"U.S. Supreme Court Justice Scalia to speak at CU-Boulder on Oct. 1":
The University of Colorado Boulder today issued a news release
that begins, "U.S. Supreme Court Senior Associate Justice Antonin Scalia will deliver the fourth annual John Paul Stevens Lecture hosted by the Byron R. White Center and the University of Colorado Law School on Wednesday, Oct. 1."
"Fired Wal-Mart workers say they have right to self-defense; Utah's high court considers whether store policies trump employees' right to defend themselves":
The Salt Lake Tribune has this news update
And The Deseret News has an update headlined "Utah Supreme Court considers issue of self-defense in the workplace."
The audio of today's Supreme Court of Utah oral argument in this case can be accessed here.
"In Hobby Lobby Ruling, a Missing Definition Stirs Debate":
Law professor Steven Davidoff Solomon
had this post
yesterday at the "DealBook" blog of The New York Times.
"That Time the President, the FBI, and a Moonlighting Supreme Court Justice Tried to Dig Up Dirt on a Movie Star":
Jesse Walker has this post
at Reason.com's "Hit & Run" blog about an article
recently published in The Philadelphia Inquirer.
"A Horrifying Miscarriage of Justice in North Carolina: How many times was Justice Antonin Scalia wrong about Henry Lee McCollum and the death penalty?"
Dahlia Lithwick has this jurisprudence essay
online at Slate.
"Tragedy or Triumph":
Linda Greenhouse has this essay
online at The New York Times.
And Eleventh Circuit Judge Julie E. Carnes will apparently be known as Julie Carnes:
Today the U.S. Court of Appeals for the Eleventh Circuit
issued this order granting rehearing en banc
in one of the two cases I mentioned in a post from last month titled "The Eleventh Circuit adjusts to having two judges with the last name Carnes
My post from last month noted that a decision issued that day "contains a lengthy and passionate dissent from Chief Judge [Ed] Carnes." It is that decision which the Eleventh Circuit agreed to rehear en banc today.
As early as next Monday, the Eleventh Circuit is likely to also have two Judge Pryors (this one and this one), and then the fun will really begin.
"Distribution of Child Porn Conviction Rejected by Court":
Gina Passarella of The Legal Intelligencer has an article
that begins, "The Third Circuit has overturned the conviction of a man found guilty of distribution of child pornography because the images he placed in a folder on a file-sharing network were never viewed by anyone else." You can freely access the full text of the article via Google News
You can access today's ruling of a divided three-judge panel of the U.S. Court of Appeals for the Third Circuit at this link.
"Suit Alleging Cahill Gordon Hid Asbestos Evidence Revived":
Mary Pat Gallagher of The New Jersey Law Journal has this report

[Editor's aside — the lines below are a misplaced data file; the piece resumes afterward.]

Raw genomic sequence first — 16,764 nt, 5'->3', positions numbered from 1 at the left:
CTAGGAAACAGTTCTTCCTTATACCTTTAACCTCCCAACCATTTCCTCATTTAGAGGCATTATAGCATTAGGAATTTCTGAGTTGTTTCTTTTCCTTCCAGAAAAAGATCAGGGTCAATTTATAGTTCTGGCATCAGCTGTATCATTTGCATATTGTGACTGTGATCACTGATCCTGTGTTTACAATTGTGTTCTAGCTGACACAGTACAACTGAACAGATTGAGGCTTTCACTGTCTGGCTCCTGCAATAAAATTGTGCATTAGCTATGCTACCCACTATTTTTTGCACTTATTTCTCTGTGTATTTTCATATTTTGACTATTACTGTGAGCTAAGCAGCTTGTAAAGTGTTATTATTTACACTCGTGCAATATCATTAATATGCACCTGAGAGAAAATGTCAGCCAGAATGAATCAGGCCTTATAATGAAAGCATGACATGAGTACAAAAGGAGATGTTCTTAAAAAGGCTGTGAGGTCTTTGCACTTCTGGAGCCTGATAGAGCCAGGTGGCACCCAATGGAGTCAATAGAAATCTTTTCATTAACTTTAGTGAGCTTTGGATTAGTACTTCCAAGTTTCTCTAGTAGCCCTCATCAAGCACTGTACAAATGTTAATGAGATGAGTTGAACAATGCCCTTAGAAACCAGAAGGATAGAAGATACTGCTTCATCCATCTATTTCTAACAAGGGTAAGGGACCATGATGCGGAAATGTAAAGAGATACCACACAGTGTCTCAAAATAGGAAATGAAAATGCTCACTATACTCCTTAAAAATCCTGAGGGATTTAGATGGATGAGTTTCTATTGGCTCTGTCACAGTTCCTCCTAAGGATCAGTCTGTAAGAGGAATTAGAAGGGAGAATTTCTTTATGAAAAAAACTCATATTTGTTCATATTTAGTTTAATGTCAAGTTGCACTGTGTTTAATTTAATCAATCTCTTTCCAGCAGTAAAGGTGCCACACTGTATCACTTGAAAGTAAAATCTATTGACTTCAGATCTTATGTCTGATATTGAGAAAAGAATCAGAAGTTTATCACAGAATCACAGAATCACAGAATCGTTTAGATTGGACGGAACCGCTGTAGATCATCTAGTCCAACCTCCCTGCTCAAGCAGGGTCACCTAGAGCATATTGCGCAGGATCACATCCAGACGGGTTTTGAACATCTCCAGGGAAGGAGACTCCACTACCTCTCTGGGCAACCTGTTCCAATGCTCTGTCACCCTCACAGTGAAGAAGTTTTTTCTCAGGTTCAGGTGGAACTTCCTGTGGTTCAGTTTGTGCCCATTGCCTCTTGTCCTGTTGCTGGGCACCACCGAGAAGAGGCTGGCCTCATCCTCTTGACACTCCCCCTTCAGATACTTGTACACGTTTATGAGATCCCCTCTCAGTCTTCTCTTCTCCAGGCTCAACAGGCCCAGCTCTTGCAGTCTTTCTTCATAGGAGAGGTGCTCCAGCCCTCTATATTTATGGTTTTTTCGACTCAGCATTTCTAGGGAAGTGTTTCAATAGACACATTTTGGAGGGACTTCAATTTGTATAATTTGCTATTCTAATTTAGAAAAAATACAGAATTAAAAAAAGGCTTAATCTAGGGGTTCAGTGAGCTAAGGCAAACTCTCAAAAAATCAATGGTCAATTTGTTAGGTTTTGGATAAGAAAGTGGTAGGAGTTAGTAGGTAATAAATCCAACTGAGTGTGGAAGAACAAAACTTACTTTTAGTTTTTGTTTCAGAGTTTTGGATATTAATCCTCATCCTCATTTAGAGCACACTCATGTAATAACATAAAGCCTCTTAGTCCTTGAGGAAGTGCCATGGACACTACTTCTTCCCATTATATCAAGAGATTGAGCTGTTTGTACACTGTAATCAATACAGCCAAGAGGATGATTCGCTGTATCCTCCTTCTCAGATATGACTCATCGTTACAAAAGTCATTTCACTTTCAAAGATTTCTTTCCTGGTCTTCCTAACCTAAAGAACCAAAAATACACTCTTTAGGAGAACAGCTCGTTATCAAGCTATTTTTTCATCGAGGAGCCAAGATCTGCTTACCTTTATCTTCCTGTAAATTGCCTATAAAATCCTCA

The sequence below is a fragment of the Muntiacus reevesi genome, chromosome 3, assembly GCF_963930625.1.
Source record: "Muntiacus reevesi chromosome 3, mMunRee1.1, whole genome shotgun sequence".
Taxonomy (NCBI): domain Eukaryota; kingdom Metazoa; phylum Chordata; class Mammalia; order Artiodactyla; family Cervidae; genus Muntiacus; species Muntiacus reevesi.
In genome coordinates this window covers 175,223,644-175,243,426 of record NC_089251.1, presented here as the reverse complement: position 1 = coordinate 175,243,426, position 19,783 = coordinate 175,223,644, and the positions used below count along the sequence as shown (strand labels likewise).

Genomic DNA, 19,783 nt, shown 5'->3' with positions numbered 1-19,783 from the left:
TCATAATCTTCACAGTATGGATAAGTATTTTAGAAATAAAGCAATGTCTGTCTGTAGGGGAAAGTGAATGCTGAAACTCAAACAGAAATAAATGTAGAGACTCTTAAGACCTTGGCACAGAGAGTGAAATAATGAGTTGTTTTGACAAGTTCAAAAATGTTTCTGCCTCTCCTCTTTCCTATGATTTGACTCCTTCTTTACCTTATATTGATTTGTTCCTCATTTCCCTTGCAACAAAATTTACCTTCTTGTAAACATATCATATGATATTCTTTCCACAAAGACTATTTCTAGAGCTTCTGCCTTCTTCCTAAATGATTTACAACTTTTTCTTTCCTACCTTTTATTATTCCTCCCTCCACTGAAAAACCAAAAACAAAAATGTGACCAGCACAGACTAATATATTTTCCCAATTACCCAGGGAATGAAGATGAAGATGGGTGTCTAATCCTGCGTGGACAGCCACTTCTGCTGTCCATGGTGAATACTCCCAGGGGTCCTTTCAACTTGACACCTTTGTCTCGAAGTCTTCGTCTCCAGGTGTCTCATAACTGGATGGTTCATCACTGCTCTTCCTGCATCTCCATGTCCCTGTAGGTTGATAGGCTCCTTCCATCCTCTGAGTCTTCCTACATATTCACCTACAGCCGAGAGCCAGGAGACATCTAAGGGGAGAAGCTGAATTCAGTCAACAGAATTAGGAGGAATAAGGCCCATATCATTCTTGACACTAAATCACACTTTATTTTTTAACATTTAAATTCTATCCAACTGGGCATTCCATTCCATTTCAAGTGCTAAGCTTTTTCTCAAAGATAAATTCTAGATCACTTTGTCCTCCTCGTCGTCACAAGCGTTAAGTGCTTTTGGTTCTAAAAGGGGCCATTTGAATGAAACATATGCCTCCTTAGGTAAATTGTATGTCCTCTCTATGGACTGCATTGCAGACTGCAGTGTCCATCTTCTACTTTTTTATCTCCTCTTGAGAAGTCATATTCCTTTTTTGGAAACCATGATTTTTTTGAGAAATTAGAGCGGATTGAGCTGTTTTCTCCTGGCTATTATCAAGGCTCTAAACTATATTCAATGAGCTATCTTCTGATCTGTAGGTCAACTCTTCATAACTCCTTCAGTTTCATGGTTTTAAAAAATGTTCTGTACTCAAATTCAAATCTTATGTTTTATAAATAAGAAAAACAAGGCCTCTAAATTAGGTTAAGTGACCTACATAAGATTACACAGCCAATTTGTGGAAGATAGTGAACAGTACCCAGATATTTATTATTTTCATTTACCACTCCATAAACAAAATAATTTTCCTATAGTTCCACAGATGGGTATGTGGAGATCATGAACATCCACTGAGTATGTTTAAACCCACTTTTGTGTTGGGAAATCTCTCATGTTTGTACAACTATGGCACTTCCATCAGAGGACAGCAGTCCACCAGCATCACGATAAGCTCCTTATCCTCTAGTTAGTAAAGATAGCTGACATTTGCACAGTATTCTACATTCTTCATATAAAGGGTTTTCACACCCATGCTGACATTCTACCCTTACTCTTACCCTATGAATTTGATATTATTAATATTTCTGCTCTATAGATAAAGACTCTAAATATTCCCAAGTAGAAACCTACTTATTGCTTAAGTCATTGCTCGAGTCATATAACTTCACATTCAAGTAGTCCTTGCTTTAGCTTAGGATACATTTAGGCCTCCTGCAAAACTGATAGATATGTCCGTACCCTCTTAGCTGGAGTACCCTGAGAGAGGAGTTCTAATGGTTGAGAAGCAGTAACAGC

on a ruling
that the U.S. Court of Appeals for the Third Circuit
You can freely access the full text of the article via Google News.
"Gay marriage supporters will appeal ruling on Louisiana ban":
Andy Grimm of The Times-Picayune of New Orleans has this news update
You can access today's ruling of the U.S. District Court for the Eastern District of Louisiana at this link.
In other coverage, Robert Barnes of The Washington Post reports that "Federal judge in Louisiana rules state has right to ban same-sex marriages."
The Advocate of Baton Rouge reports that "Louisiana's gay marriage ban upheld."
The Associated Press reports that "Louisiana ruling breaks pro-gay marriage streak."
Bloomberg News reports that "Louisiana Gay Marriage Ban Is Upheld by Federal Judge."
Reuters reports that "Federal district judge upholds Louisiana ban on gay marriage."
And at "SCOTUSblog," Lyle Denniston has a post titled "Louisiana same-sex marriage ban survives challenge."
"Gay marriage cases await early decision by U.S. Supreme Court":
Lawrence Hurley of Reuters has this report
In today's mail:
I received an advance copy of Erwin Chemerinsky
's new book, "The Case Against the Supreme Court
The book's official publication date is September 25, 2014.
"Public Wants Video in U.S. Supreme Court, Poll Shows":
Tony Mauro has this post
at "The BLT: The Blog of Legal Times."
You can freely access the full text of the post via Google News.
"High Court Could Consider Campaign Cash in Judicial Races":
News Service of Florida has this report
""Yelp! engaged in 'hard bargaining,' not extortion, appeals court says; A federal appeals court threw out a lawsuit filed by small business owners who accused Yelp! Inc. of attempting to extort advertising payments by manipulating reviews of their businesses":
Warren Richey of The Christian Science Monitor has this report
PCWorld reports that "Appeals court clears Yelp of claims that it fixed reviews."
MediaPost reports that "Business Owners Can't Revive 'Payola' Lawsuit Against Yelp."
Courthouse News Service reports that "9th Circuit Tosses Claim Yelp Extorted Businesses."
And at her "Trial Insider" blog, Pamela A. MacLean has a post titled "Yelp Ad Extortion Suit Tossed on Appeal."
You can access yesterday's ruling of the U.S. Court of Appeals for the Ninth Circuit at this link.
"The Trouble with Amicus Facts":
Law professor Allison Orr Larsen
recently posted this revised article
online at SSRN.
"The latest really big screwup with PACER and CM/ECF requires a quick fix, then serious reflection, but not utter disdain for a judicial records system that is a triumph of good government":
Senior U.S. District Judge Richard G. Kopf
has this post
today at his "Hercules and the Umpire" blog.